Firefox will always be a superior to Internet Explorer, even if Microsoft eventually decides to modernize its browser with features like tabbed browsing.
That’s because Firefox opens up the browser to the collective intelligence of the entire Internet, something that Microsoft will never do. And the collective intelligence of the Internet trumps Microsoft programmers every time.
Let me be specific. One of Firefox’s niftiest little features is its built-in Google search box in the upper right-hand corner of the screen. Type in a search term, press Enter, and you do a Google search.
Even better, you can add any search engine or site to the box - Yahoo!, Amazon, Microsoft, encyclopedias…pretty much any site or search engine on the Internet.
Firefox comes with a few of these search engines built in, but you can add more by clicking the down arrow to the left of the search box, choosing Add Engines, and you’ll come to a site that will let you add any of hundreds of search engines via search plug-ins.
Here’s what’s best about those plug-ins: Anyone can write one, and then have it posted on the search engine plug-in site. It doesn’t take programming experience. Public documentation provides a quick start.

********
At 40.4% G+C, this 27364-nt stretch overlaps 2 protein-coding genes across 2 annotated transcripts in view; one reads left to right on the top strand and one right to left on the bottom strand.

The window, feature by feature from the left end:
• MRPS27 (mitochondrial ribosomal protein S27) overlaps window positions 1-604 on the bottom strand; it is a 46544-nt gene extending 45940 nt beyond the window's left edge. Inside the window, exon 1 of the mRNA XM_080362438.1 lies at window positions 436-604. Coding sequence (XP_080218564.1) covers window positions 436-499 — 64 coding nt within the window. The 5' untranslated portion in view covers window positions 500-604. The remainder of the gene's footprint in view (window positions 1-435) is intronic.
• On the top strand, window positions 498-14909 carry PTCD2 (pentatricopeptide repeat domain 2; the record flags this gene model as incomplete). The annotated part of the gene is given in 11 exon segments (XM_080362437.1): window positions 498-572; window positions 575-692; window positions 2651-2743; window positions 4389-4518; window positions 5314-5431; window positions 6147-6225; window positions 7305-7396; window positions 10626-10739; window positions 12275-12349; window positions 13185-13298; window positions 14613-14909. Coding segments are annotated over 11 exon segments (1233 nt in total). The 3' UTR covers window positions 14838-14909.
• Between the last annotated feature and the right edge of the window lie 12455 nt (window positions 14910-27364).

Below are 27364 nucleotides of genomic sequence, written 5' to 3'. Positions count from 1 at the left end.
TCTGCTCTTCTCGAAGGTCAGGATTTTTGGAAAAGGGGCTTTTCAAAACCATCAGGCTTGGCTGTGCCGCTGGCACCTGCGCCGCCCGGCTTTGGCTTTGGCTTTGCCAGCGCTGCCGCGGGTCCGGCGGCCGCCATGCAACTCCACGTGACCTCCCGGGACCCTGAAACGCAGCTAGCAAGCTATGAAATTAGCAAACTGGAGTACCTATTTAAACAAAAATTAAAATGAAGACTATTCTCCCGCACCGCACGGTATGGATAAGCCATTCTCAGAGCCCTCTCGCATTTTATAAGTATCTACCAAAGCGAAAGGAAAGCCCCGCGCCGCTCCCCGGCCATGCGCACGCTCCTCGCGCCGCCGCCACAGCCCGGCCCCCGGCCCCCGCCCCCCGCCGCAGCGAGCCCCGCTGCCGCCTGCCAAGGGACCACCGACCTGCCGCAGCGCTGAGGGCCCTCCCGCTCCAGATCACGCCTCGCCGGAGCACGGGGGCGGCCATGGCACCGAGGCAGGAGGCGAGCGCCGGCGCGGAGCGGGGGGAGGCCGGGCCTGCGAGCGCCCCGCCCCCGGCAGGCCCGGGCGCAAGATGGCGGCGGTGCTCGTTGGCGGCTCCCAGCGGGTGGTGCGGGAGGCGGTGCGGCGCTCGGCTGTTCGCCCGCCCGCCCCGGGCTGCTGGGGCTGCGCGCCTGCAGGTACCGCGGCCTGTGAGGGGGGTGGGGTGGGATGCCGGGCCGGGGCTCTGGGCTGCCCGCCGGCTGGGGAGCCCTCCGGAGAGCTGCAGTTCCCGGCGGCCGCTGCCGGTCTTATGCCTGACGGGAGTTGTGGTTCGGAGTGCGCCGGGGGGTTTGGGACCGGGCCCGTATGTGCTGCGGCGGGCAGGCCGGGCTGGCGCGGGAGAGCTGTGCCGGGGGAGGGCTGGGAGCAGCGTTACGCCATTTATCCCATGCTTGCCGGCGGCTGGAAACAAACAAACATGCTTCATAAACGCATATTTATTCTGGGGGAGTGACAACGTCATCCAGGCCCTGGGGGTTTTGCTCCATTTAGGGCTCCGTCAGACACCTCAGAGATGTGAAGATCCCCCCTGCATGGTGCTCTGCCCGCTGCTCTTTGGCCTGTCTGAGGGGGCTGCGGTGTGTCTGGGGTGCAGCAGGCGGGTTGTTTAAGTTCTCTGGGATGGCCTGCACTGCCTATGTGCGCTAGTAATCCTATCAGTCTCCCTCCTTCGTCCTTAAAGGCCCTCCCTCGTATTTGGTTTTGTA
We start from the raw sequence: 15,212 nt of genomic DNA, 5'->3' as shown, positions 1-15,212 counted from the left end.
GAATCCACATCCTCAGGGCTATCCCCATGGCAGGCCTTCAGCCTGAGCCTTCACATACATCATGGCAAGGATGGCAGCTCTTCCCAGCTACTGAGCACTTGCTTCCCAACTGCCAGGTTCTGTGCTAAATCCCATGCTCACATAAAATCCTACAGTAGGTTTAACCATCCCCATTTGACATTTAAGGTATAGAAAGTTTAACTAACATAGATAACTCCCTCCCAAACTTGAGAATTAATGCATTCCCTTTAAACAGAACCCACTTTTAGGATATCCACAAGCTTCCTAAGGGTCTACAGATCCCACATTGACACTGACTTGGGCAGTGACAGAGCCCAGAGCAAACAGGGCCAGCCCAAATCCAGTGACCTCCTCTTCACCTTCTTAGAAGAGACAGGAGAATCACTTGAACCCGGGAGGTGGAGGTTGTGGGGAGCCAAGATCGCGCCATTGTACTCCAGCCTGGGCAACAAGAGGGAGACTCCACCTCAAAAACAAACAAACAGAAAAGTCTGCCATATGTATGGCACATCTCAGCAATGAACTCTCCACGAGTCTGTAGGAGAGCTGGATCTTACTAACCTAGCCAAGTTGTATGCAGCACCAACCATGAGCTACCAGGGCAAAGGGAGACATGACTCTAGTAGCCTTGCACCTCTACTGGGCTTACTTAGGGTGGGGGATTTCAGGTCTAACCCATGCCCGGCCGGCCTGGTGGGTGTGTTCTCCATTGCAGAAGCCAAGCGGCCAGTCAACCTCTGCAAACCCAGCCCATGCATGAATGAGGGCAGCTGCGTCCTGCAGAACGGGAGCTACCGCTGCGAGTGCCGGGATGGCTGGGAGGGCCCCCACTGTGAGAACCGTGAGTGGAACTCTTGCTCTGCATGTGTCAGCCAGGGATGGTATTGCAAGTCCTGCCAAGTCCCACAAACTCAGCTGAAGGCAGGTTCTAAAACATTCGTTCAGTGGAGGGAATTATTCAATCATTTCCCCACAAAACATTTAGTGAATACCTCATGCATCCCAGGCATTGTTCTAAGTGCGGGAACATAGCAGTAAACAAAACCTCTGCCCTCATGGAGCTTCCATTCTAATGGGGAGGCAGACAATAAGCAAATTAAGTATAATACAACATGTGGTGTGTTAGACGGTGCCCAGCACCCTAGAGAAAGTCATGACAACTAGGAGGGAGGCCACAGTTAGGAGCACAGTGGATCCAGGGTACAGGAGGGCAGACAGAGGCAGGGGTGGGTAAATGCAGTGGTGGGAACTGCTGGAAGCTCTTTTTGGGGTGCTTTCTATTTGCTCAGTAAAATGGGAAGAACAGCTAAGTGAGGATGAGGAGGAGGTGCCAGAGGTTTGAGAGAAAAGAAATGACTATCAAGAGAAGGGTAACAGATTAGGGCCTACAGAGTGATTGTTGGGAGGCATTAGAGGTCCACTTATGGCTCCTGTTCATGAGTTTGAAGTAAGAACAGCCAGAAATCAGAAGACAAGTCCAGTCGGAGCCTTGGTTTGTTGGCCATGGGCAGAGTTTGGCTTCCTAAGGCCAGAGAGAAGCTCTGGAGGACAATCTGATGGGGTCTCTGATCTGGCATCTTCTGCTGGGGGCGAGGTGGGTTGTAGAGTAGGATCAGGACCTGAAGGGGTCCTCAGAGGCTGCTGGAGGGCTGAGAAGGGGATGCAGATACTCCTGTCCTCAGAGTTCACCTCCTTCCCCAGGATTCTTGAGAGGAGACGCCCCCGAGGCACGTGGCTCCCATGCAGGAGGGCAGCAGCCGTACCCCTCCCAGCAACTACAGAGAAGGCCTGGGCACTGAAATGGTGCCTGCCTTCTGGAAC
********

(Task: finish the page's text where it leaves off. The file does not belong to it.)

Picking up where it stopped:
Using it, my 14-year-old son Gabe wrote a search plug-in that lets you search WindowsDevCenter from inside Firefox. Download this Zip file, unzip it and put it into the C:\Program Files\Mozilla Firefox\searchplugins folder. (That’s assuming that you used the default folder for Firefox installation.) Then restart Firefox, and you’ll be able to choose the WindowsDevCenter search engine from the drop-down list to the left of the search box.
Firefox extensions are another example of collective intelligence applied to the browser. It’s tougher to write an extension than a search plug-in, but it’s not killer programming, and so people have written dozens or hundreds of these useful extensions. And more keep coming all the time. (For more information about extensions, see Using Extensions in Firefox .)
Firefox builds on the collective creativity of the Internet, and it’s very unlikely that Microsoft will ever open up its browser in the same way that Firefox has. And because of that, Firefox will always be at least a step ahead of IE.
What do you think of Firefox search plug-ins and extensions? Let us know.